One of my biggest hold-ups when it comes to buying knit fabric is the fact that I have nowhere local to buy it, so I can only order online...where I can't touch it. I've always been afraid that what I ordered would arrive and be so thin that it would be too sheer to wear, like the Walmart tshirts I've tried on and put back because you could see right through them. But Mad About Patchwork stocks this beautiful blue Cotton and Steel knit and I felt pretty safe with a fabric that bears the Cotton and Steel name, even if I couldn't touch it before ordering.
Cotton and Steel Moody Bouquet fabric |
Even so, I was relieved to pull it out of the package and confirm that it was not sheer, lol.

About 11 or 12 years ago, a friend gave me this serger, which someone had given to her and she had never used.
serger |
It has been sitting in a closet all these years. I was more than a little intimidated by it. Everything I've ever read about using a serger emphasized how hard it is to thread and to get the tension right and, to make matters worse, I didn't even have the manual. But I figured if I was going to learn to sew with knits and I already owned the serger, I might as well learn to use that at the same time.

Thanks to Google, I found the manual online and it only took a few tries to get it threaded. I was more than a little excited when I created a nice serged edge on a scrap of fabric!
serged edge |
Even getting the tension right was only a matter of turning a couple of dials a bit. Getting up and running wasn't nearly worth all those years of avoidance, lol.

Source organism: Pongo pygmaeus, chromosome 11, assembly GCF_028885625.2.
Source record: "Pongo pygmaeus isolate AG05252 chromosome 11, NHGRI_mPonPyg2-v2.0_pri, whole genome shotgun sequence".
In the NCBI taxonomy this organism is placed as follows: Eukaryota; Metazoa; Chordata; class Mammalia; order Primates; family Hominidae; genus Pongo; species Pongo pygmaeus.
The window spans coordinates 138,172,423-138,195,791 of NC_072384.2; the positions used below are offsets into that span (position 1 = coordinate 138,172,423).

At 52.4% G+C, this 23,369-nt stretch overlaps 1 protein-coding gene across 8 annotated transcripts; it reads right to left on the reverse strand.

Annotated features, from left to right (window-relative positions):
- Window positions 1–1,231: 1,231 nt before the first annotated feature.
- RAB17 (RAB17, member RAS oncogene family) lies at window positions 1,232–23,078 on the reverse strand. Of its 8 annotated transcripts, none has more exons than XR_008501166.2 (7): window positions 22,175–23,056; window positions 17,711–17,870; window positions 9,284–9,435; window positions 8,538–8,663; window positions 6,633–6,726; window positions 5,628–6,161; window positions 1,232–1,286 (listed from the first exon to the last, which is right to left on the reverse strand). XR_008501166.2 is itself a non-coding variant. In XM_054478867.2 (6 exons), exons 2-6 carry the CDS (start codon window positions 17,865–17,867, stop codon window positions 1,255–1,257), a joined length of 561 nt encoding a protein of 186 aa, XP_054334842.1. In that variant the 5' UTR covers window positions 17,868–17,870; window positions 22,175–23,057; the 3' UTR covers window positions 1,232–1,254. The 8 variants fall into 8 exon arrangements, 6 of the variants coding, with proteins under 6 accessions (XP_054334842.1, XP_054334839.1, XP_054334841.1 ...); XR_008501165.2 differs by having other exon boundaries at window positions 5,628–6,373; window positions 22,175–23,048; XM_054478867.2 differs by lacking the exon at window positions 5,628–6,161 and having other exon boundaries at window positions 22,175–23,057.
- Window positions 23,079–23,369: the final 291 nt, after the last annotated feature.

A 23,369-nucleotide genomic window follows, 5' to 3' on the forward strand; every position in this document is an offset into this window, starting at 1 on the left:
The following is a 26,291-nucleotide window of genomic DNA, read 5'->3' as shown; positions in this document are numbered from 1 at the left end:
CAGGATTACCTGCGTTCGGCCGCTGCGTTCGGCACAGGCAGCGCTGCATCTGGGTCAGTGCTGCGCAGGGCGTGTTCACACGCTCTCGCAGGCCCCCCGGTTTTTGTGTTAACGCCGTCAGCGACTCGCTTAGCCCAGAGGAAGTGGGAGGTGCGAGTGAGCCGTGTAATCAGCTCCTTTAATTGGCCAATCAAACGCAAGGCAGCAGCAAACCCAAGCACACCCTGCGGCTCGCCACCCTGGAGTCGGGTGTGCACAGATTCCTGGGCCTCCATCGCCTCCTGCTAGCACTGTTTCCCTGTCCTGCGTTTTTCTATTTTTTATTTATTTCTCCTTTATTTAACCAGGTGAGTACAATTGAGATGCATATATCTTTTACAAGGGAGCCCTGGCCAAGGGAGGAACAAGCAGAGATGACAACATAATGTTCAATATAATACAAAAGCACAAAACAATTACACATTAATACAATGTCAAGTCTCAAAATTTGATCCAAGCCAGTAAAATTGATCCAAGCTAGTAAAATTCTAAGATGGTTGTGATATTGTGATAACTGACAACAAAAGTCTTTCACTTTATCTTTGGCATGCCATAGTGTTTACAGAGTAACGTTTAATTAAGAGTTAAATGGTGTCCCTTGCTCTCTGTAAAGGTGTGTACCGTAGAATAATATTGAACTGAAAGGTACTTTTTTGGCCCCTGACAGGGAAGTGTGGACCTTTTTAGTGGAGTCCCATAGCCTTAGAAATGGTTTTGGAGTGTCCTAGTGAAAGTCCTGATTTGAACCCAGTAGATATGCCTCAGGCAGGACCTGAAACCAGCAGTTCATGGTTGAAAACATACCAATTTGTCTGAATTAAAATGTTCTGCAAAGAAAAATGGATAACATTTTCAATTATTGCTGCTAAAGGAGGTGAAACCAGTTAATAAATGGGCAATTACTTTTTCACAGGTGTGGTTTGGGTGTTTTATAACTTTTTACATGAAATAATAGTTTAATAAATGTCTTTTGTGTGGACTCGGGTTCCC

For my first foray into sewing with knits, I went for the simplest of simple garments...a maxi skirt, using this tutorial. Here it is!
knit maxi skirt |
I don't think I'll trade my day job for a new career in modeling, lol. Could I look any more self-conscious and awkward? 

knit maxi skirt |

knit maxi skirt |
I wore it on Sunday and it is so incredibly comfortable!

Here's what the hem looks like, inside and out...
knit maxi skirt |
 And this is the inside and outside of the waistband.
knit maxi skirt |
I made a couple of changes as I followed the tutorial. First of all, she cut her skirt in two pieces, but I just cut mine on the fold so I only needed a seam down one side instead of both sides. Her waistband is just folded down, but I felt like that was too likely to shift around, so I stitched it down.

I can definitely see me making more of these, but there are a couple of changes I'd make. The instructions call for cutting the waist the same as your actual waist measurement, so that's what I did. It does get a little smaller because of the seam allowances, but I still think I'll cut it about an inch smaller next time just because of the stretch in the knit fabric. And the bottom is about 13" wider than the waist, but that's just barely wide enough for comfortable walking. Next time I'll either cut it a couple of inches wider (if I have enough fabric) or figure out how to add a side slit. And lastly, I think the next version might need pockets!

Jess, at Quilty Habit, has shared a couple of times this year when she was surprised to realize how much her skills have progressed (here and here) and I thought of that as I made this skirt. Though I hadn't sewn with knit fabric before this, I was somewhat surprised by how easily my basic sewing skills adapted to this new fabric. I think I could have tackled knit fabrics comfortably a long time ago, but at least I've finally done it! And now I can't wait to pick out my next knit fabric and a project to make with it. I've been wanting to make a Lady Skater Dress, but a tshirt might be more practical. I love wearing skirts and dresses, but I don't find them very practical for sitting around playing with toddlers all day. There are a couple of tshirt variations included in this Craftsy class, which I bought last year, so I might go with one of them.

That's my something new learned for this week 😊 Have you learned anything new lately? Sewing related or not, please share!